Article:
More sad than funny

Observe and Report is unforgettably bizarre


Hollywood comedies don’t generally require keystones, but Observe and Report—a film so stubborn and bizarre that it might more accurately be termed an anti-comedy—goes the extra mile, offering a single moment that encapsulates its appeal, or lack thereof, for most viewers. Roughly midway through the film, its ostensible hero, mall cop Ronnie Barnhardt (Seth Rogen), applies for a position on the local police force. His nemesis, Detective Harrison (Ray Liotta), looks forward to informing Ronnie that he failed the psych evaluation, and one of Harrison’s colleagues (Ben Best), also stoked for the humiliation, hides nearby so he can eavesdrop. But as Harrison proceeds to merrily crush Ronnie’s dream of being a real cop, the colleague abruptly emerges from his alcove and leaves the room, explaining apologetically on his way out that he “thought this would be kinda funny, but actually it’s just kinda sad.”

The Details

Observe and Report
Two stars
Seth Rogen, Anna Faris, Ray Liotta
Directed by Jody Hill
Rated R
Beyond the Weekly
Observe and Report
Rotten Tomatoes: Observe and Report
IMDb: Observe and Report

Touché. If you’re looking for a comedy that seems as if it ought to be funny and yet decidedly isn’t, look no further than Observe and Report, which may superficially resemble Paul Blart: Mall Cop but actually plays more like an unholy cross between Taxi Driver and Freddy Got Fingered. Rogen’s Ronnie Barnhardt, who views himself without irony as the protector of all that is good and decent between Foot Locker and the Gap, isn’t the usual benign man-child found at the center of movies like this—he’s a budding psychopath who’s fast losing his grip on reality, frequently in ways designed to make your laughter catch in your throat. This is an ugly, aggressive, almost sadistic picture, and while I personally found it a singularly unpleasant experience—hence the low rating—I must confess to a certain degree of grudging respect for its writer-director, Jody Hill (The Foot Fist Way). For better or worse, he’s taking no prisoners.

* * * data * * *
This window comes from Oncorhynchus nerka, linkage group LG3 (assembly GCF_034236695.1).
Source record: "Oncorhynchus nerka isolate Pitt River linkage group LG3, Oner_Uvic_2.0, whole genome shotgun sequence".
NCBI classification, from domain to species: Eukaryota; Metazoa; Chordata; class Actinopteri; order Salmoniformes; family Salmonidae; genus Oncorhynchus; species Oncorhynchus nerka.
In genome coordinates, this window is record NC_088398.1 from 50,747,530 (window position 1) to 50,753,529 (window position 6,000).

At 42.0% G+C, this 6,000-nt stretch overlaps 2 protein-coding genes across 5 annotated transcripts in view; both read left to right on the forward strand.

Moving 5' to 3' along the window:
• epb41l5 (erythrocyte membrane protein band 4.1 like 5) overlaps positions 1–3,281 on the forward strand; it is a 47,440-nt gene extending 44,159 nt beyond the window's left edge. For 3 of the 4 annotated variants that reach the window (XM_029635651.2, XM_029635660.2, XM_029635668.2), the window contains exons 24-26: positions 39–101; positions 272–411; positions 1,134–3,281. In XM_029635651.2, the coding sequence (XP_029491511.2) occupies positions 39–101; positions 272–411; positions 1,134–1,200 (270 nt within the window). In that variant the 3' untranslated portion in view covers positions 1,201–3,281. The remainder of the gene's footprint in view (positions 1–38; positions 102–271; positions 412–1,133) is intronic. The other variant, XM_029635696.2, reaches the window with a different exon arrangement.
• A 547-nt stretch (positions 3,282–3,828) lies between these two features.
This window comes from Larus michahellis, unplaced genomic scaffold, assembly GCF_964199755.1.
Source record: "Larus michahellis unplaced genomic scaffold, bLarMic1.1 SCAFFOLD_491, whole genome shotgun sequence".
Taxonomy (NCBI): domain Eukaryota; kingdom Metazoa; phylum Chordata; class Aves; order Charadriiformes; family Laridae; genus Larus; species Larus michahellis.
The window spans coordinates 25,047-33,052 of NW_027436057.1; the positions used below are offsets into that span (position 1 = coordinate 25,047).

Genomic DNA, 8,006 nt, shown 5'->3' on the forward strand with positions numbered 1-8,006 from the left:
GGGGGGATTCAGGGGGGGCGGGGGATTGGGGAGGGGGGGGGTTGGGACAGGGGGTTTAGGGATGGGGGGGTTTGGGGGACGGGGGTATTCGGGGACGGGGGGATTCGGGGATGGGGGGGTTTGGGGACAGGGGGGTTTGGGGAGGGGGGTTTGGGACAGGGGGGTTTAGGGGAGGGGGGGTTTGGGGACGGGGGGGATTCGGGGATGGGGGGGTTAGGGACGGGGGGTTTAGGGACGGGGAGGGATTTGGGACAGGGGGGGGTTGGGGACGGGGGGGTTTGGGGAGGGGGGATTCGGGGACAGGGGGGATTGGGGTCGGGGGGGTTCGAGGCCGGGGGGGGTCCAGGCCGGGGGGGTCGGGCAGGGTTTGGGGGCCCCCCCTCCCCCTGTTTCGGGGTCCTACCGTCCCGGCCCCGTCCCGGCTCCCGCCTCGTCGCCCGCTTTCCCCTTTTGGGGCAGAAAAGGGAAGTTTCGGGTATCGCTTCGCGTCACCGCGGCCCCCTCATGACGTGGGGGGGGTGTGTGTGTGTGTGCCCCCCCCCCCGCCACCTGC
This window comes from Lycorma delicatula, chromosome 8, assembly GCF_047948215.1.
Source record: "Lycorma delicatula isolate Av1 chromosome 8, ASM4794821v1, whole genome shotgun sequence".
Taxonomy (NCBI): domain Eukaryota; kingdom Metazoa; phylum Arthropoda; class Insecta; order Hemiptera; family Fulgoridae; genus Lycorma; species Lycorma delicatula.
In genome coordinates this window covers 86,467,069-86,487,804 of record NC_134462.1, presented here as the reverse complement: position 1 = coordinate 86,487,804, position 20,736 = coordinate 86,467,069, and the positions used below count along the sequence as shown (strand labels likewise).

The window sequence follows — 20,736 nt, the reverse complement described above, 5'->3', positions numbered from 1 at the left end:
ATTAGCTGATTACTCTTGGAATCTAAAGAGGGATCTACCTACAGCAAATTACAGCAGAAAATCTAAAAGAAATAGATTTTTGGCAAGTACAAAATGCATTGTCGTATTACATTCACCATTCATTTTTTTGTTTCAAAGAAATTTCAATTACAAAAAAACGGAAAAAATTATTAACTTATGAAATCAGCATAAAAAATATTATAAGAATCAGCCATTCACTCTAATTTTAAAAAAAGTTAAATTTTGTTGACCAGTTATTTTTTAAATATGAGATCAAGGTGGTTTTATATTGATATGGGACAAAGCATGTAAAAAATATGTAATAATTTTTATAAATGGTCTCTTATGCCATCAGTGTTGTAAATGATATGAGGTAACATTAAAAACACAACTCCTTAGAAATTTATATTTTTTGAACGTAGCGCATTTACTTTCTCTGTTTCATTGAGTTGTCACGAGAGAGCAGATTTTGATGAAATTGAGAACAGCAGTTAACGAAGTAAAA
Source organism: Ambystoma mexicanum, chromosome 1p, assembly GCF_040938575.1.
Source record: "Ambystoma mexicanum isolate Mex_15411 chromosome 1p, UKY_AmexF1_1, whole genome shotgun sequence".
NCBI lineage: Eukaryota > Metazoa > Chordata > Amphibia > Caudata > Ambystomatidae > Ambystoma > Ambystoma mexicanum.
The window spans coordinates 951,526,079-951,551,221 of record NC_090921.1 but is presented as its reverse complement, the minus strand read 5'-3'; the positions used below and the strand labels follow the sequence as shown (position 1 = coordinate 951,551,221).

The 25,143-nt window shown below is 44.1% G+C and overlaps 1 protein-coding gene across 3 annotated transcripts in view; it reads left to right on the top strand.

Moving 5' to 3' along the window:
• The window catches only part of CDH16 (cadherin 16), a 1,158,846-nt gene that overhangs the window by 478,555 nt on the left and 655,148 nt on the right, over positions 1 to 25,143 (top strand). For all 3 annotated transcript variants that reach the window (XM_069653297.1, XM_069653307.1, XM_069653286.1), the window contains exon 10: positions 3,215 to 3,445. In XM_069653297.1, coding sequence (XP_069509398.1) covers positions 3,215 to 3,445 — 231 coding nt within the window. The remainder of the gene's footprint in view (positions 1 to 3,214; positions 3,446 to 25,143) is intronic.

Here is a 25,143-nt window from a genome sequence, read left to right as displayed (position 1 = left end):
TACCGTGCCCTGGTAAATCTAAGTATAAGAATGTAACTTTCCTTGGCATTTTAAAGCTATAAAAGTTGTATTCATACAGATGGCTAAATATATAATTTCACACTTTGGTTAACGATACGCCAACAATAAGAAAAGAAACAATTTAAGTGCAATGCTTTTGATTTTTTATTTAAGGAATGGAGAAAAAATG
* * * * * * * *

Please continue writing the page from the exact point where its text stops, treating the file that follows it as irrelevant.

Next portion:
Hill’s pugnacious sensibility informs every aspect of Observe and Report. Despite being a portly, bullet-headed, no-account nightmare—Rogen somehow divests himself of all his inherent likability—Ronnie has not one but two love interests, ardently pursuing skanky cosmetics salesgirl Brandi (Anna Faris) while being shyly pursued in turn by the pretty girl with the broken leg (Collette Wolfe) who offers him free coffee every morning. One of these romances results in Ronnie pumping away over an apparently comatose young woman whose head rests on a vomit-caked pillow; the other inspires him to storm the Toast a Bun kitchen and beat the holy crap out of his paramour’s abusive manager (Patton Oswalt). It’s not even a question of which woman we’d like to see him end up with, since either pairing would raise the horrific possibility of Ronnie’s defective genes being passed on to some poor innocent embryo.

Likewise, Ronnie’s obsession with capturing a pervert who’s been flashing women in the mall parking lot builds to a climax that seems expressly calculated to make you guffaw and recoil simultaneously. Again, I did much more recoiling than guffawing, but if your taste is at all adventurous, I’d encourage you to ignore the star rating and witness this oddball monstrosity for yourself. For one thing, what’s funny is notoriously subjective—the crowd at my screening was roaring at Ronnie’s antics, apparently not remotely as skeeved as I was by the sight of a virulent fascist goon patrolling his petty suburban fiefdom. More than that, though, Observe and Report, whether it works for you or not—as traditional comedy, as mordant satire, as postmodern alienation device—brings insane ambition to a genre that could sorely use some. You may not enjoy this movie, but you will never ever forget that you saw it.


Previous Discussion:

  • This year’s event features another packed lineup of short films, with more than 120 selections spread over 20-plus thematic programs and four days.

  • The three-day event—which will showcase more than 50 short films, along with one feature—kicks off with a free night of films at Backstage Bar and ...

  • Returning to the Palms, LVFF 2018 offers talked-about indie films shorts programs, animation, student films, parties and more.

  • Get More Film Stories
Top of Story